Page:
Don’t Ask, Don’t Tell

Somewhere along the line, despite coming up with asinine things like radio commercials, FOX News, most Yankees fans, cellphone ringtones and reality TV, we evolved. I mean we really really evolved!

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Obviously we pale in comparison to God who formed his little hovel called the universe in six days, a fact corroborated by Breibart News and President Trump himself, but still, in the past century alone, we constructed the Eiffel Tower, built cruise ships large enough to sleep the entire population of Honduras, mass produced I-phones which access more information than the New York Public Library and generates more manifestations of Obsessive Compulsive Disorder  than even the latest DSM -5 edition knows how to identify.

iphone-addiction
And to top it off, a few precocious, sleep deprived Harvard students had the gumption to create a cellphone accessible social network which guarantees women will never fall asleep at a professional sporting event other than baseball.

But based on my decade long research into the topic, there is one area in which we have devolved – communication. Yes I know there is a much more of it and more people are sharing more in more platforms, but it’s definitely not better communication. As a semi-competent communicator, I could wax poetic about this paradox, but for the sake of simplifying, I will just focus on one aspect – how 99.9  percent of conversations start.

In fact, the typical conversation starter is really a conversation stopper. Let me explain.

I will give examples in both English and Spanish.

Let’s say you are in the grocery store and run into someone you recognize. After spending at least four minutes trying to identify who exactly the person is (He is the guy whose newspaper you steal at least three times a week because he has been your next door neighbor for a decade), you launch into what can be best described as the universally agreed upon small-talk.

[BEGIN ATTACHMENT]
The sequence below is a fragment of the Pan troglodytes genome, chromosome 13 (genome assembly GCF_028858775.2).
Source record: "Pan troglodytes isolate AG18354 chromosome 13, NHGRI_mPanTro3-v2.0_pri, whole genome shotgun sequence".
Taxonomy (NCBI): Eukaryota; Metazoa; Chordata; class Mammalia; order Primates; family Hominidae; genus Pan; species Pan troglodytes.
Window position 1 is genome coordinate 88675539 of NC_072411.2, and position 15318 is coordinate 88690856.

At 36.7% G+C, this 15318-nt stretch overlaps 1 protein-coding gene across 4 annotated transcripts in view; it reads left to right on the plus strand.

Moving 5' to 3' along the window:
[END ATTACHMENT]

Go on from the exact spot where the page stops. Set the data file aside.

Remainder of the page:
Neighbor – “Hey Marco, whats going on with you?”

You’re tempted to launch into a big spiel.

Me – “Not much, and you?”

Neighbor – “Same old, same old” (or some variation thereof).

Me – “Good luck on the deli line”

Neighbor – “Thanks. Oh and thanks for stealing my newspapers. The headlines are too depressing anyway.”

Spanish version:

(Phone rings)

“Hola Maria, Como estan?”

“Bien, y tu?”

“Bien gracias.”

“Mira…..”

Mind you Maria is calling because she can’t come today to take care of your three kids today because she just got into a major fender bender. Plus her oldest child has been detained in Venezuela indefinitely for booking a one way flight to the U.S.

conversations

Please note, I am not trying to channel curmudgeons I admire like Larry David or Bill Maher, but of the literally millions of phrases in the English language, can’t we come up with a starter that smacks of a little more originality. Besides, why does everyone want to know how I am. Isn’t that for a shrink to discover?

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So I say lets take back the human potential to have a non-automated, non-reflex based conversation and strain our craniums a bit. For one, I don’t even see “How are you?” as a completed question. Lets finish it as in: “How are you enjoying this nice day?” or “How do you find your comfort level in a world where climate change in a “hoax” but it’s 93 degrees in mid February and two hours of rain forces you to wear a wetsuit just to walk to your car?”